However, with many economies facing the prospect of the deepest – if perhaps not the longest – recession in living memory, the medium-term future for marketing shows few signs of becoming any more straightforward. This includes advertisers successfully navigating agencies’ rapidly-evolving charging structures.
Changing agency models, post-Covid
Throughout 2020, most brands paused, cut, or cancelled large swathes of their marketing investments. Zenith Media has calculated a 9.1% decrease in global media spend for the year, with recovery expected to take at least three years.
The financial stress experienced by agency holding companies in this period of decreased brand investment has led agency holding companies to transform their operating models in an attempt to protect margin and profitability. Changes include agencies offering more services internally, moving expenses to billable costs, and cutting staff costs.
These have been achieved by reducing headcount, shortening the working week, and asking staff to reduce salaries and/or forego increases. Agency cost-cutting could impact their ability to meet contractual commitments, and these changes demand increased vigilance and scrutiny from brands.
Marketing investment is currently being planned on ever-shorter horizons, with budgets subject to rapid and radical alterations, often at a moment’s notice. In this environment, brands need to be certain that their agency partners are delivering the services, products, and personnel set out in their contracts.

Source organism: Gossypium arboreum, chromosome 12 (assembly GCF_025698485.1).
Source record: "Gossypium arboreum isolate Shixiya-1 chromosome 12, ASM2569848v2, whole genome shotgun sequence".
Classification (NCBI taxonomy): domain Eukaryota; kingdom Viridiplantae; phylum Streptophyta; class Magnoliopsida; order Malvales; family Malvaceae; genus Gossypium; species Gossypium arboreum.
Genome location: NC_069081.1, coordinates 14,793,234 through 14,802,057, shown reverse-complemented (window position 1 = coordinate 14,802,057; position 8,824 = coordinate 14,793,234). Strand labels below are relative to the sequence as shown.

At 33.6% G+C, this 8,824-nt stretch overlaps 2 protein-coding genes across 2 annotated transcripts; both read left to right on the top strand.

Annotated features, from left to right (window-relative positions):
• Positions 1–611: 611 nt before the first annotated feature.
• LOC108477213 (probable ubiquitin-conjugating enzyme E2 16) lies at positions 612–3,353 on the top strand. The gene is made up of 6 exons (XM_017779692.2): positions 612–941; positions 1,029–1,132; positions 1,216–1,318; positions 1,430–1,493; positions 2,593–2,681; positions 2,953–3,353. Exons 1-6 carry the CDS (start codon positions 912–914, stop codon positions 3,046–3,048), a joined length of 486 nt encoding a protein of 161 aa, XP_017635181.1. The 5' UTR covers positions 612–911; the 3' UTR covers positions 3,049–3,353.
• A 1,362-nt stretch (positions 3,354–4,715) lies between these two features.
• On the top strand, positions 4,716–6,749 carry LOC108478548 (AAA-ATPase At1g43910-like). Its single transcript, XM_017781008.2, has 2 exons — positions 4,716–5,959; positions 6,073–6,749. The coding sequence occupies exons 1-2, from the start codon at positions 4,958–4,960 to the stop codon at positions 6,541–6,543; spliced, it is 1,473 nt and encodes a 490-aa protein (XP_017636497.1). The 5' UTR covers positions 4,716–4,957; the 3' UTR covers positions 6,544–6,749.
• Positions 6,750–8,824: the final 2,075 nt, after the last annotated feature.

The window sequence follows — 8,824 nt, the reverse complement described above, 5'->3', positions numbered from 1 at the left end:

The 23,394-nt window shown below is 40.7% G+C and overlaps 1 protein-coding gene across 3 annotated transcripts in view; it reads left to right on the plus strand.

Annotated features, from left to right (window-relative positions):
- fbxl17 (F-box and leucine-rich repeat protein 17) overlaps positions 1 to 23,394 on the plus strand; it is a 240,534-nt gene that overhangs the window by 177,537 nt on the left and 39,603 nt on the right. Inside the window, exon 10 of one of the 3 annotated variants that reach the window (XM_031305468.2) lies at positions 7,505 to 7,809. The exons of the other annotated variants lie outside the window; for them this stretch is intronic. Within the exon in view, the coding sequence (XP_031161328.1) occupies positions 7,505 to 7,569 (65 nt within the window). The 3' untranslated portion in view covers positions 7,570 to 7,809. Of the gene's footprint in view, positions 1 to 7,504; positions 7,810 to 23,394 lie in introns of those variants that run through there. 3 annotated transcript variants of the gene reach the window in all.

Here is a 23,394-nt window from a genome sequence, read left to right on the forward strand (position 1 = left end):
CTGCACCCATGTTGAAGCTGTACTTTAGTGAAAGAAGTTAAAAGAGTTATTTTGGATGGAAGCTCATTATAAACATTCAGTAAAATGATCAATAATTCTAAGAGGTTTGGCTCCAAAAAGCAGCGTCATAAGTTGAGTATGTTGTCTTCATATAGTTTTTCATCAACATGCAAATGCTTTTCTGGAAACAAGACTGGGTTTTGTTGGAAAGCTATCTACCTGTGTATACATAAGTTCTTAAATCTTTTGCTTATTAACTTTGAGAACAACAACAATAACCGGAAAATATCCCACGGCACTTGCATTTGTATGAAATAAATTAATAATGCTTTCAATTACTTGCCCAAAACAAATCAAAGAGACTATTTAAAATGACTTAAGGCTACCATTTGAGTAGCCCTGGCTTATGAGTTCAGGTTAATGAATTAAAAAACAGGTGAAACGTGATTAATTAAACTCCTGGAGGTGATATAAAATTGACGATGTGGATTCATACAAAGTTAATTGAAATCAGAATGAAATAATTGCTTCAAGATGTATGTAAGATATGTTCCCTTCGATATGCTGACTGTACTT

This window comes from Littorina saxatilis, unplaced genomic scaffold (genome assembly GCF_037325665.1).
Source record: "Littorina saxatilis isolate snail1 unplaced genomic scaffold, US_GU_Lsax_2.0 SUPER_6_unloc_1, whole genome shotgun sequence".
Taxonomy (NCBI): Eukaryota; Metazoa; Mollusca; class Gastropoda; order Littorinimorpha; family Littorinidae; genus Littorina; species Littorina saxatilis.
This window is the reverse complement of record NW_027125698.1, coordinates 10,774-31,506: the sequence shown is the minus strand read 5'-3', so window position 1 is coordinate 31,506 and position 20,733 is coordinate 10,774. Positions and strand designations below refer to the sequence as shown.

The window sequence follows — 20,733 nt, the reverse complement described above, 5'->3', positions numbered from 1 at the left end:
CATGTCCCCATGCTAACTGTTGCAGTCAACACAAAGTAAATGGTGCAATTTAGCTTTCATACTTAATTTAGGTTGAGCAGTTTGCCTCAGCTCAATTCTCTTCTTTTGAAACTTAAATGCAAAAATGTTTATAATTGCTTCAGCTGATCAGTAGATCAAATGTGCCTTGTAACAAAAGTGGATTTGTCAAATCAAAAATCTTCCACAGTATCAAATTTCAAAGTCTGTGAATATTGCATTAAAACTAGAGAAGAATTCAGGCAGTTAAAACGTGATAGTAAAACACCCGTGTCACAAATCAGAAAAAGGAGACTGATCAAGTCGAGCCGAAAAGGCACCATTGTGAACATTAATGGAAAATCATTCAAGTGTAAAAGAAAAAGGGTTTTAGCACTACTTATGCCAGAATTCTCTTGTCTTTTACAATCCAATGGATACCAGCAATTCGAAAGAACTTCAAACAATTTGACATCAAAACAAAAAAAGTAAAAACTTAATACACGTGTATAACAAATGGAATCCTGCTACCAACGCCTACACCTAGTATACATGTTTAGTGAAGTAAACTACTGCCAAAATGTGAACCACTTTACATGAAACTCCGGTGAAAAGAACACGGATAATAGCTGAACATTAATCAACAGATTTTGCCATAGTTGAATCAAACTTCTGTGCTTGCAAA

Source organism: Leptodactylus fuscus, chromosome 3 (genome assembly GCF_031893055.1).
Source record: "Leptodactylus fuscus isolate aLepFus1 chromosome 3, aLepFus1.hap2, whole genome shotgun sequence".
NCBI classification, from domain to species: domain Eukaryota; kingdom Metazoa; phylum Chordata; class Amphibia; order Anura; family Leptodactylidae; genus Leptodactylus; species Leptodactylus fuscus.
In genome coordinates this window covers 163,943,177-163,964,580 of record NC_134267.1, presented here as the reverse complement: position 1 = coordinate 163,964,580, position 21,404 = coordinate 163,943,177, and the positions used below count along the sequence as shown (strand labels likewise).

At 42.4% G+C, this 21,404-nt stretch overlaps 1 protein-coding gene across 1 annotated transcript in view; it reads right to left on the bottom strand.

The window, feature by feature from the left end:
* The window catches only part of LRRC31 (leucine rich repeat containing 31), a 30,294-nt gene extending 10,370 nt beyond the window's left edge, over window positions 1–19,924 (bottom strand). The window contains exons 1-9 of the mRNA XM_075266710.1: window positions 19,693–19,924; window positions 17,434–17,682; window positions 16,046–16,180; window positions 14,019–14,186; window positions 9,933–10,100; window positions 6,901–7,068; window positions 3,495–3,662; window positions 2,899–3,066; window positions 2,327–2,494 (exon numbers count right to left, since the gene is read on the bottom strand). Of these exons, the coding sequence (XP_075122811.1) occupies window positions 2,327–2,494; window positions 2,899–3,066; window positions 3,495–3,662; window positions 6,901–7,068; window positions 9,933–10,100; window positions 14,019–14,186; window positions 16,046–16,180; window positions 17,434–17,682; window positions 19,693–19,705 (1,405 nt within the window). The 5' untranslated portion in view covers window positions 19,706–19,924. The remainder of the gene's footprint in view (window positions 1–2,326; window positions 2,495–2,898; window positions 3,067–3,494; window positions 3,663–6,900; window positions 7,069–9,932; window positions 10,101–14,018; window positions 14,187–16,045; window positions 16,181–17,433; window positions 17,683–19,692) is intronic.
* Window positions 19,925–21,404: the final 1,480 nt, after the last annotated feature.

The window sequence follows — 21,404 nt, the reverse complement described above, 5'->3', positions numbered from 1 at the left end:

For almost all brands, the terms and conditions set out in late 2019 will bear little connection to actual delivery in 2020. With lay-downs radically different from plan and agencies reassessing charging structures behind the scenes, now is a very good time to focus on – and potentially rewrite – the fine details of agency contracts.
Transparency and compliance from all agency partners
In recent years, many of the world’s leading brands have worked with their agency partners to secure a much clearer and more transparent understanding of all the links in their marketing supply chain, with most attention and most progress made so far in media.
Transparency challenges cannot be said to be fixed in media – especially as increasing swathes of media are traded programmatically and through non-disclosed models. These services are being offered across digital display but also increasingly non-traditional digital channels such as TV and digital out-of-home.
What’s more, while media is often the largest single-line item in many marketing budgets, it only represents about a third of the $1.7 trillion invested in marketing globally each year. FMCG brands, for example, often spend ten times as much on retail promotions as they do on media, and smart brands are increasingly assessing contract compliance from all of their agency partners.
These include retail promotions spend – from merchandising to shopper marketing – creative, influencer marketing, promotions, and PR, all of which should be subject to keen scrutiny.
Scrutiny and vigilance a must
The watchwords for brand marketers in the years ahead are scrutiny and vigilance – scrutiny of the ways in which their agency partners are investing their hard-won marketing dollars to ensure better outcomes and vigilance to ensure that the terms of their contract are being adhered to and met. Contract compliance across the marketing disciplines will be the cornerstone of open, trusting partnerships between brands and their agencies throughout the 2020s.